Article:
The hypocrisy of Egypt’s decision to join Saudi Arabia, Bahrain and the UAE in cutting off diplomatic ties with Qatar on the grounds that the Gulf state supports terrorism would be astounding were it not for the blatant level of denial Egypt has already shown over its role in the rise of terrorist attacks in its own country.
Figures as diverse as Ahmed Maher, founder of the April 6 Youth Movement, to UN Commissioner for Human Rights Zeid Ra’ad Al-Hussein, have pointed out that Al-Sisi’s stifling politics of repression is fueling extremism. Egypt’s prisons are bursting at the seams with tens of thousands of political prisoners; opposition members are subject to travel bans, asset freezes and human rights activists are intimidated and interrogated.
Former Editor-in-Chief of the Daily News Egypt, Rania Al-Malky, put it succinctly when she said that in Egypt today there are no boundaries:
In fully fledged Orwellian fashion, the ministry of truth spews nothing but lies. Sisi’s Egypt has flipped reality absolutely, creating both the conditions for terrorism and the justification for fighting it with no regard for human or civil rights.
At the same time subsidy cuts, tax hikes and an unemployment epidemic mean that six years after they demanded bread, freedom and social justice in mass demonstrations, ordinary Egyptians are struggling more than ever just to keep their heads above water.
A new surge of oppression came at the end of May in the shape of the NGO law which will restrict the operation capacity of some 47,000 non-governmental organisations in the country, further squeezing the space between the people and the state and ridding any last notions that Egypt resembles a democracy.
The bill outlines details for arbitrary fees and fines, such as the request for $16,500 as a prerequisite for operations to start up, donations over $550 to be pre-approved and the potential for a $55,000 fine if people do not comply. Funding will be monitored and organisations will have to verify not only where this money comes from but also what it is being spent on. Studies and reports can only be published with prior approval.
Under the new law, foreign NGOs are required to renew permits on a regular basis, re-register themselves under the ministry of social affairs before submitting to working according to the state’s plans and developmental needs. The law bans domestic and foreign groups from engaging in rights work or indeed anything that can be said to harm national security, public order, public morals or public health.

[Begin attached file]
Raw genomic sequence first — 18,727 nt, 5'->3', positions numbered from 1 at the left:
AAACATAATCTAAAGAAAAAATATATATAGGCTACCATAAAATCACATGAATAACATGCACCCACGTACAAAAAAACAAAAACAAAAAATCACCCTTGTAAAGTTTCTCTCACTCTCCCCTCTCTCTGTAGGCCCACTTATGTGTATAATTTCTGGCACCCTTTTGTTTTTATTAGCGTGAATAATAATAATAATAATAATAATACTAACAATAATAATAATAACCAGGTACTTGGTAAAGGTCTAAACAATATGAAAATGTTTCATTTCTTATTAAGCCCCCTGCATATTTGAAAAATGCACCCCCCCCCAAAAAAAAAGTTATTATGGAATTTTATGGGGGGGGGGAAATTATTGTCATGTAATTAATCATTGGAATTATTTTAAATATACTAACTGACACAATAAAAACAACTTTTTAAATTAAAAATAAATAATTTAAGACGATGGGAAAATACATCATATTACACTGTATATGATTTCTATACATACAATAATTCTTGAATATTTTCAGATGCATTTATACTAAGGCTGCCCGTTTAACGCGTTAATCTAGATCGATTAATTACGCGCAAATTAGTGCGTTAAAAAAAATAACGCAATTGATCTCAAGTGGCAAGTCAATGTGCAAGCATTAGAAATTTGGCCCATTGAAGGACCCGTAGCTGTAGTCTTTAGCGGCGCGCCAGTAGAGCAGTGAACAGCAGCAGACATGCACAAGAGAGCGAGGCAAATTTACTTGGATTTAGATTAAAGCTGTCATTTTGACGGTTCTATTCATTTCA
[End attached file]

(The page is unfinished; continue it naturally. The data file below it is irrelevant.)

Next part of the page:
In short, the bill effectively bans NGOs from carrying out their work.
Around the same time of its release, Egyptian authorities banned 21 websites on the grounds that they support terrorism and extremism. The move confirmed theories first floated when Al-Sisi declared a state of emergency after the Palm Sunday bombings: that emergency law was simply a means to tighten his grip on freedom of speech. When constitutional powers are suspended the Egyptian state can block access to websites by order of a prosecutor, investigation judge or the president.
Most of the websites on the list are perceived to be pro-Brotherhood or are funded by the “enemy” Qatar. Not all of them though – Al Jazeera is there but so is the independent news site Mada Masr, which has links to neither but is certainly critical of the Egyptian regime.
With this in mind Al-Sisi’s role in the isolation of Qatar is less about terrorism and more about stamping out critical voices – Qatar is home to a number of media organisations which offer a platform to the persecuted Muslim Brotherhood and has housed a number of political exiles from the country.
Within Egypt, human rights lawyer Khaled Ali was recently detained for “offending public decency” and eight members of his left-wing Bread and Freedom Party rounded up for allegedly misusing social media to incite against the state and insult the president. Ali was a former presidential candidate and in addition to him other opposition leaders and potential candidates are being arrested ahead of the 2018 presidential elections.
Al-Sisi knows there’s little chance he will win a free and fair election after the battering he has given his citizens for the last four years so he has to force them to support and vote for him instead by restricting the work of civil society organisations, blocking criticism in the media at home and abroad and arresting his opponents. There is no greater proof that Al-Sisi is far from being strong and stable.
The views expressed in this article belong to the author and do not necessarily reflect the editorial policy of Middle East Monitor.